What Is a Merchant Account? 2023 Guide for Small Businesses
This article is part of a larger series on Payments.
A merchant account is a bank account that allows businesses to accept funds from electronic payments including credit and debit cards.
Merchant accounts are used in conjunction with a payment processor, which facilitates the transaction. Most merchant account providers also offer payment processing services and are broadly referred to as merchant services or merchant account services.
Unlike traditional bank accounts, you cannot access funds directly from a merchant account. Instead, those funds are transferred to your regular business bank account. This process is usually automated and can take one to five business days.
Fortunately, getting and using a merchant account is not especially hard. Let’s go over the basics of a merchant account, how to get one, how to keep your payment processing costs down, and trends to watch for.
How Merchant Accounts Work
A merchant account works as a middle account between your customer’s bank account and your business bank account. You would need to sign up for a merchant account and payment processor. Then, you can start accepting payments, whether by having the customer put in their card information or having them swipe, dip, or tap their card. Online, some processors let your customers pay with the click of a button.
The merchant account then handles the work of requesting the money from your customer’s card issuer and bank, which, in many cases, includes fraud checks and authenticating the account. Then, the money is transferred to the merchant account.
It’s held in the merchant account until the transaction is completely cleared and is then forwarded to your personal bank account. Usually, this is the last step, with payouts being done on a daily or weekly schedule.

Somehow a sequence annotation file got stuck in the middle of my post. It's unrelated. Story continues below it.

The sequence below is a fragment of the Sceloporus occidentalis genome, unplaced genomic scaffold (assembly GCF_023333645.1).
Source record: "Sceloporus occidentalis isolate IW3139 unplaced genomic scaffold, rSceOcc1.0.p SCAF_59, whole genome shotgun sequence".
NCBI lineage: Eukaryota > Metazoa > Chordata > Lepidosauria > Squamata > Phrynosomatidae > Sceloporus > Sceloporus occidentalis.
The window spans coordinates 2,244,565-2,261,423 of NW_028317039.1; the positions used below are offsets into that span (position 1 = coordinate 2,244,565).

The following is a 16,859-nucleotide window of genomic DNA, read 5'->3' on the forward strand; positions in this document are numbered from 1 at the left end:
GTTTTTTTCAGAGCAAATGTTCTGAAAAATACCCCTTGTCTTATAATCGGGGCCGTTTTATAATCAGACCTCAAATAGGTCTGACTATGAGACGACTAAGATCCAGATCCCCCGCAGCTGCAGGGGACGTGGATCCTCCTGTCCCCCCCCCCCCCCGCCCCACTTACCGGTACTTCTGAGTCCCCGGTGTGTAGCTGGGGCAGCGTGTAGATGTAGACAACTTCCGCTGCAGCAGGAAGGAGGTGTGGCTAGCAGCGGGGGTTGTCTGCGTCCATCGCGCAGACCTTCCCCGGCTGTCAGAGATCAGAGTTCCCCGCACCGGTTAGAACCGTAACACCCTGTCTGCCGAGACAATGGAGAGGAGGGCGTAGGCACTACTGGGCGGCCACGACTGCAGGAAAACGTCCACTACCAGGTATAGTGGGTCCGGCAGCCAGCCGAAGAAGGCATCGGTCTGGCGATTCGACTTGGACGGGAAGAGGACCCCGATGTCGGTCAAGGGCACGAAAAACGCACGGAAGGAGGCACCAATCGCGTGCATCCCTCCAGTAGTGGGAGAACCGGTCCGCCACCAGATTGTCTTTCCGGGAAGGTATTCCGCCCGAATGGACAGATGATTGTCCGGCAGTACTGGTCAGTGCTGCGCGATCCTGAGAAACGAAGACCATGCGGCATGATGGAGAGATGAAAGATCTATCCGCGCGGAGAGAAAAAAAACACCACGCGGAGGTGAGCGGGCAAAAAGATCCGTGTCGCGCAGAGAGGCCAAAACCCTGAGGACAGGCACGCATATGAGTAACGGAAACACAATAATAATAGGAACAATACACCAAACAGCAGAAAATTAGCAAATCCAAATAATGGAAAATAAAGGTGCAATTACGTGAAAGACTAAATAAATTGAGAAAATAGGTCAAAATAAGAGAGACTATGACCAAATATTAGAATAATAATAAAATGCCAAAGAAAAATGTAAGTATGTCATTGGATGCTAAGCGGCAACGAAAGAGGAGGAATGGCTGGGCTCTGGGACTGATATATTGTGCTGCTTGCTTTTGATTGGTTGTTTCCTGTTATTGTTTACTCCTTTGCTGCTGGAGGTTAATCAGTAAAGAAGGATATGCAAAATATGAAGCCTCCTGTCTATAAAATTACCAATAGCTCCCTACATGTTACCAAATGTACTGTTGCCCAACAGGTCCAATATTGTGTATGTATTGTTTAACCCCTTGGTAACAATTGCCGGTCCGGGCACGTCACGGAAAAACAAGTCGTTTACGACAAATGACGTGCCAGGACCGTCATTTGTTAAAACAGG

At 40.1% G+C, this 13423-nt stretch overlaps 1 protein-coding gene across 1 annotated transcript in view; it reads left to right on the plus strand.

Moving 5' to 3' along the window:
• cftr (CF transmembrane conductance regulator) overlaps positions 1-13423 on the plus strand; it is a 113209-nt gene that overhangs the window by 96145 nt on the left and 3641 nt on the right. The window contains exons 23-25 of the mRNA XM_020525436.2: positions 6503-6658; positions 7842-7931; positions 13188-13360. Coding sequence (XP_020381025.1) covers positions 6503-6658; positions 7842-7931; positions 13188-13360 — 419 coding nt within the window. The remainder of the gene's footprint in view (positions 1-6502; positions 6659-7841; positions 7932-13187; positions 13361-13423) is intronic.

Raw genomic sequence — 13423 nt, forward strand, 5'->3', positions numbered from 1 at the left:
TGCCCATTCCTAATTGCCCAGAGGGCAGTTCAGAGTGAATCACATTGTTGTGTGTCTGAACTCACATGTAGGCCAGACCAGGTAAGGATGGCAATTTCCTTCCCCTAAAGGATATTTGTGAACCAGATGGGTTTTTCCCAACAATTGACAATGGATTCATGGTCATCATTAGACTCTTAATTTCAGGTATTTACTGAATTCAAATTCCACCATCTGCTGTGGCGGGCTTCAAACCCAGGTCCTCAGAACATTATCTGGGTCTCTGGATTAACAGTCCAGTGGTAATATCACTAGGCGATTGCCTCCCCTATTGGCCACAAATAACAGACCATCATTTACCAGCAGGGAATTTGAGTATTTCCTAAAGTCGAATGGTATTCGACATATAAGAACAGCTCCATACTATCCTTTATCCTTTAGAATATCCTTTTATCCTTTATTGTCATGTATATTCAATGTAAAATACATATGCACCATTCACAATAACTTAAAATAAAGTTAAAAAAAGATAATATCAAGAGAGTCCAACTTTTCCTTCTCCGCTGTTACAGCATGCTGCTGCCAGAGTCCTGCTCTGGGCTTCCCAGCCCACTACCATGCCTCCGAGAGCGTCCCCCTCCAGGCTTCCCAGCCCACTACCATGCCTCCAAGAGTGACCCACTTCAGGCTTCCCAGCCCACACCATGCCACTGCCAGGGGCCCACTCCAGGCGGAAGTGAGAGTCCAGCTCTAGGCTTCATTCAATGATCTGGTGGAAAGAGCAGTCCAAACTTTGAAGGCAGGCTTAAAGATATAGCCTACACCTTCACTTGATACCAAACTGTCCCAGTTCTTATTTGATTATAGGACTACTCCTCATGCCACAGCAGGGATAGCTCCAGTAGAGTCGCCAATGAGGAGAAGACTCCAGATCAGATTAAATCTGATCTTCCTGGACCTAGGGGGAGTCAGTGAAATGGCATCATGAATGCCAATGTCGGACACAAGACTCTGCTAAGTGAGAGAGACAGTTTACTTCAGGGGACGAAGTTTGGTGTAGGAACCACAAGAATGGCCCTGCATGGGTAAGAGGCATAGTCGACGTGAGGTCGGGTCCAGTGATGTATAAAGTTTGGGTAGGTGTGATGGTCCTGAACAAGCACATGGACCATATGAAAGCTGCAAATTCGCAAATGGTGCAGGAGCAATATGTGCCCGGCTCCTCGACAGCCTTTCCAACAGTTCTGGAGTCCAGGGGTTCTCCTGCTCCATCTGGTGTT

Our article on how payment processing works describes the process in greater detail.
How to Get a Merchant Account
Getting a merchant account can be as easy as filling out a form—but that does not guarantee you get the best account for your business. Before you pick the first one you see or even the cheapest, do a little research. For instance, if you make high-risk or high-volume sales, you may need a more specialized merchant account. These sometimes require a more in-depth application and approval process.
You would need to gather your business information, such as your employer identification number (EIN), to proceed with your application. Finally, order any equipment you need, and then you’re ready to process your first payment.
Download our free step-by-step guide to applying for a merchant account (including tips for getting the best rates). And continue reading for an overview on what to look for in a merchant account and how to apply.
Merchant services cost between 2% and 4% of your sales, and some services require a commitment of a year or more. These considerations can help you avoid costly mistakes and get you the best plan for your business.
- Step 1: Determine what you need. At Fit Small Business, we’ve evaluated hundreds of payment processors, from all-in-one payment and point-of-sale (POS) systems like Square to high-risk providers like PaymentCloud. We know that a good fit is as important as the quality of service. Therefore, you should know what you want out of payment processing.
- Know your business: Are you in a high-risk industry? Do you have a history of chargebacks? Will you be online, in-store, or taking mobile payments?
- Know your processing history: How much do you process in a month? How often do you need payment processing? What kind of processing do you handle most (online, keyed-in, card swipe or chip, non-contact payments?). Do you have high- or low-ticket sales?